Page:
A Cherry Treat

I’ve been thinking of cherries despite the tendency to think of strawberries this time of the year. Sweet cherries were the first fruit I picked at a farm. They were deep red and bursting with juice: I remember the farmer telling me to retain the stem when picking so the fruit doesn’t lose any drips of juice. This was many years ago at a farm in Maryland. I haven’t since picked sweet cherries at a farm; the closest I came to was a farm with cherry trees that unfortunately never seemed to bear fruit because of untimely weather.

The Virginia strawberry season in May does not share the spotlight with any other fruit, there are strawberries in May and June to open the fruit-picking season followed by cherries in June and July with some overlap between the two. But clearly the tree in front of my house had different ideas this year. While it has been filled with cherry blossoms the last two years I’ve seen it, it now bursts with bright red cherries, the atypical weather notwithstanding. I wasn’t convinced, however, until I picked one to taste, and sure enough, some not so red cherries included, they tasted very familiar. Lest I think this atypical behavior is limited to the tree in front of my house, the farm where I pick strawberries also co-advertised for cherries this year.

 

I hadn’t planned to pick bowls of cherries stepping out the front door much less work with them, but when life gives me cherries it seems easy to do something with them.

Here’s a simple method to prepare cherries:

After popping enough cherries in the mouth to sample, pit some bright red cherries using a cherry-pitter ensuring that any juice from the pitting process falls right into a collecting bowl. Squeeze some fresh lemon juice over the pitted cherries and then macerate them with some sugar to extract the juice. Reduce the cherry juice to a syrup, add some kirsch or cognac and then pour over the cherries. Serve with some lightly whipped unsweetened cream and a few slices of toasted almonds.

Preserved sweet cherries

 

 

 

 

 

 

 

 

 

 

 

 

 

 

 

 

 

 

 

 

Fresh cherries were a luxury when growing-up in India; preserved in tin cans they were still called fresh cherries to distinguish them from the more abundantly available candied versions. When a can of fresh cherries were opened they ended up entirely in a recipe, so the few that escaped into my mouth on rare occasions were quite a treat just as much a treat as it was to see cherries dot the tree in front of my house in mid-May.

6 thoughts on “A Cherry Treat

  1. carrie gallagher

    Bala,

    I grew up with a lovely single cherry tree on our property. There would be about two pickings before the fruiting season ended and each time we enjoyed one very large and lumpy big cherry pie. My childhood memory is that this was mid summer and remember that was in northern Illinois, near the WI border.

    My mother always cautioned us on picking wild cherries saying that they are bitter and meant for the birds 😉. And so I cannot say why your tree is now fruiting except that your sent its message, and it responded ...... Enjoy.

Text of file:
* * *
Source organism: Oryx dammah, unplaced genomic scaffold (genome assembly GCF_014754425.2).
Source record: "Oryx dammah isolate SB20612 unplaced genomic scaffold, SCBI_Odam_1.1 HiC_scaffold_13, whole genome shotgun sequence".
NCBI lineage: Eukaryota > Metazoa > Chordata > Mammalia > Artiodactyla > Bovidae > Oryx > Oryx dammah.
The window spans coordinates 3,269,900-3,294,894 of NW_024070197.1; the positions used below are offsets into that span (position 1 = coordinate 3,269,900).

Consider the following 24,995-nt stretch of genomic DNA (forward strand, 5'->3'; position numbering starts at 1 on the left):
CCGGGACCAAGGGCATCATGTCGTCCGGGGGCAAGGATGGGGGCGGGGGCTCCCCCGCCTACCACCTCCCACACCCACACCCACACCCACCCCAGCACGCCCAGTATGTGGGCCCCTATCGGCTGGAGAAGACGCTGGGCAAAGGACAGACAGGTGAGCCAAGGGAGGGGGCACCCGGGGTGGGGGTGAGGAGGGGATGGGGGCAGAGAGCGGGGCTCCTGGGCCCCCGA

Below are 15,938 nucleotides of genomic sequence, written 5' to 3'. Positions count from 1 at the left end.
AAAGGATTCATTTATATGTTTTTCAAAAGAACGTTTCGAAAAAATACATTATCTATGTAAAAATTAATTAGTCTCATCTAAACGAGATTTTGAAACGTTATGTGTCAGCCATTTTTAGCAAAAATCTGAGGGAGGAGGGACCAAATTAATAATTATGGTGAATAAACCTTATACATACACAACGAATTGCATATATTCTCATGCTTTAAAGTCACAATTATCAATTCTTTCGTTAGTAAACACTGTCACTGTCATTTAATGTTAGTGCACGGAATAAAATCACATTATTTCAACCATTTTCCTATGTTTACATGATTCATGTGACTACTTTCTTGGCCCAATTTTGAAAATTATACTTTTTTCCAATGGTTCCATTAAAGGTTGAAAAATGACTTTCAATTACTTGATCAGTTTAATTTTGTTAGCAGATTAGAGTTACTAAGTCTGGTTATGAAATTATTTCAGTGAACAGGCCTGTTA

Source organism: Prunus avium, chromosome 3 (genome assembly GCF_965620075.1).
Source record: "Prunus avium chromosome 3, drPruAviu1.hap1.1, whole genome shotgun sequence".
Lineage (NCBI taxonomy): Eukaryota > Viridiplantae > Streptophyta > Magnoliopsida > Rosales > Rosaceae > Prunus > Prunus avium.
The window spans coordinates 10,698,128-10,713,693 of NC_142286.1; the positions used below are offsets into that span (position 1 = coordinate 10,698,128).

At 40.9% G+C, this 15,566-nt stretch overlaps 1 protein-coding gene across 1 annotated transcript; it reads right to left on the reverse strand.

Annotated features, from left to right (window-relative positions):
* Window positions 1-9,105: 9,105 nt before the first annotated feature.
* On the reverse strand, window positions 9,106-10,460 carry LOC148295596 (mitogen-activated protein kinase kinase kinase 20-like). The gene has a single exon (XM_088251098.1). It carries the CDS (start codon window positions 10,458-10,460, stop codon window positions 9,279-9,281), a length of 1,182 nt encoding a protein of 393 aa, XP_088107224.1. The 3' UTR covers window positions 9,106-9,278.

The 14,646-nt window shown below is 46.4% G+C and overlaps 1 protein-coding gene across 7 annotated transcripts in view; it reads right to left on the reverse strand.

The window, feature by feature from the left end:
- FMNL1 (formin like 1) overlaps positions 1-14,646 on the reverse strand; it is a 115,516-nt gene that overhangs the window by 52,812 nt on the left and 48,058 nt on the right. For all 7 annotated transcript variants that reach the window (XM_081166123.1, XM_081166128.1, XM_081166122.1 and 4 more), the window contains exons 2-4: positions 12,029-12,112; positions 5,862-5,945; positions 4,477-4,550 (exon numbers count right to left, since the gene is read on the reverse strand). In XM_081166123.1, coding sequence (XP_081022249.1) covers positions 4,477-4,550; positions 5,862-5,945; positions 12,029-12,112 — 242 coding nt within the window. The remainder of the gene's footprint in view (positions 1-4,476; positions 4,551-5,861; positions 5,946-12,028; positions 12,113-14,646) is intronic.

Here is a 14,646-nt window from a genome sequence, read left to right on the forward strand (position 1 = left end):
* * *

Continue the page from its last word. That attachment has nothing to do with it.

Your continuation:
Carrie

    Reply
    1. Bala

      Carrie:

      "...your sent its message and it responded,"
      how beautiful a thought to picturize. Thank you. And thank you for sharing your childhood memory, "Lumpy big cherry pie" sounds wonderful!

      Reply
  2. Bala

    Facebook comment from reader, Ms. Vedula:
    What a wonderful blog on cherries. Thank you Bala. We were first introduced to cherries in the early sixties when my father, an army officer was posted in the Jammu & Kashmir area. We would get them in rectangular wooden boxes filled with the dark red, almost black cherries. I especially loved the really large ones because they were so juicy and sweet. We ate bowlfuls of them. In Kashmir I remember seeing the trees laden with cherries and how beautiful they looked - bright red cherries surrounded by green leaves.

    Reply
    1. Bala

      Your comment reminded me of the landscape and songs in "Kashmir Ki Kali" so much so I watched the video of the songs again. I envy your childhood cherry memories. Thank you for sharing.

      Reply
  3. Jyothi Thomas

    Absolutely interesting to read yummy , Bala, the picture and the words perfect blend to make me want to try it out. So beautiful written " and then macerate them with some sugar to extract the juice." shows to handle the process of preparation wow !

    Thank God we cherries now in India well how juicy umm ? well it is available. Your writing is like a story and very nostalgic . Love the "Cherry Tree" by your door step. I was humming the song, " lemon tree very pretty", just switched the words to Cherry Tree, but the fruit of the cherry tree is just impossible NOT TO EAT ! For me food goes with song and moments . Thank you.

    Reply
    1. Bala

      Thank you, Mrs. Thomas. I enjoy the "Lemon tree very pretty" song and remember lot's of family singing it aloud. Now, thanks to you, I'm going to start humming it with the cherries to replace lemons. I'm also going to try to remember your preference for songs with food when we get an opportunity to eat together; it sounds like fun!

      On a related note, I replied to another person's comment about their childhood cherry memories in Kashmir in the sixties, saying that it reminded me of the songs in the movie "Kashmir Ki Kali".

      Reply

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